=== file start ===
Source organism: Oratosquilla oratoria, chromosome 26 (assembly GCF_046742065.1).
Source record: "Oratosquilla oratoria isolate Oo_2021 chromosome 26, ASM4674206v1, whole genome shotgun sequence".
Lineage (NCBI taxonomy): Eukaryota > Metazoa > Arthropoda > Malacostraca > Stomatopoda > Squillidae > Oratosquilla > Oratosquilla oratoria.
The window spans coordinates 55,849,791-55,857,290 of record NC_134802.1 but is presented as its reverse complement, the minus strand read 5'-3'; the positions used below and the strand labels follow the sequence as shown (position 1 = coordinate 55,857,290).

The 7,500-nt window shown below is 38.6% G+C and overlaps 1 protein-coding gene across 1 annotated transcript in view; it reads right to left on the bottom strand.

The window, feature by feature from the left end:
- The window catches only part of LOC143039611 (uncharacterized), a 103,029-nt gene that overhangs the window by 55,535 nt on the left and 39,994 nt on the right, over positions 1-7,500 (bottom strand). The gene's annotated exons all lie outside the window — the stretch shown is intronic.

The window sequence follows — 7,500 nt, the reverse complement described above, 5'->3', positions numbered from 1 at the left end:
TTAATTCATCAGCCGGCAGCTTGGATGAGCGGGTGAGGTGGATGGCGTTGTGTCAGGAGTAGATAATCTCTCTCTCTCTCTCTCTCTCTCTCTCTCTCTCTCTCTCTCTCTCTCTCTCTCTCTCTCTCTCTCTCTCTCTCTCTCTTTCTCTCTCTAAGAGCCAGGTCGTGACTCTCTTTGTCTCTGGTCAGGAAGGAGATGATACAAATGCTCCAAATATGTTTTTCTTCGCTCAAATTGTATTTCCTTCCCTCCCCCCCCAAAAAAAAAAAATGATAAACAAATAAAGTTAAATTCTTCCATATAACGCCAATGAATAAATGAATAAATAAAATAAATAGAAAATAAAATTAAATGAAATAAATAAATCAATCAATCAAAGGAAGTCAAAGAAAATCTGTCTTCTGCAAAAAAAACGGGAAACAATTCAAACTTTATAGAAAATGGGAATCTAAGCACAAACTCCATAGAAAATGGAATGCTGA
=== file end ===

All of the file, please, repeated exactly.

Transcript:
Source organism: Oratosquilla oratoria, chromosome 26 (assembly GCF_046742065.1).
Source record: "Oratosquilla oratoria isolate Oo_2021 chromosome 26, ASM4674206v1, whole genome shotgun sequence".
Lineage (NCBI taxonomy): Eukaryota > Metazoa > Arthropoda > Malacostraca > Stomatopoda > Squillidae > Oratosquilla > Oratosquilla oratoria.
The window spans coordinates 55,849,791-55,857,290 of record NC_134802.1 but is presented as its reverse complement, the minus strand read 5'-3'; the positions used below and the strand labels follow the sequence as shown (position 1 = coordinate 55,857,290).

The 7,500-nt window shown below is 38.6% G+C and overlaps 1 protein-coding gene across 1 annotated transcript in view; it reads right to left on the bottom strand.

The window, feature by feature from the left end:
- The window catches only part of LOC143039611 (uncharacterized), a 103,029-nt gene that overhangs the window by 55,535 nt on the left and 39,994 nt on the right, over positions 1-7,500 (bottom strand). The gene's annotated exons all lie outside the window — the stretch shown is intronic.

The window sequence follows — 7,500 nt, the reverse complement described above, 5'->3', positions numbered from 1 at the left end:
TTAATTCATCAGCCGGCAGCTTGGATGAGCGGGTGAGGTGGATGGCGTTGTGTCAGGAGTAGATAATCTCTCTCTCTCTCTCTCTCTCTCTCTCTCTCTCTCTCTCTCTCTCTCTCTCTCTCTCTCTCTCTCTCTCTCTCTCTCTTTCTCTCTCTAAGAGCCAGGTCGTGACTCTCTTTGTCTCTGGTCAGGAAGGAGATGATACAAATGCTCCAAATATGTTTTTCTTCGCTCAAATTGTATTTCCTTCCCTCCCCCCCCAAAAAAAAAAAATGATAAACAAATAAAGTTAAATTCTTCCATATAACGCCAATGAATAAATGAATAAATAAAATAAATAGAAAATAAAATTAAATGAAATAAATAAATCAATCAATCAAAGGAAGTCAAAGAAAATCTGTCTTCTGCAAAAAAAACGGGAAACAATTCAAACTTTATAGAAAATGGGAATCTAAGCACAAACTCCATAGAAAATGGAATGCTGA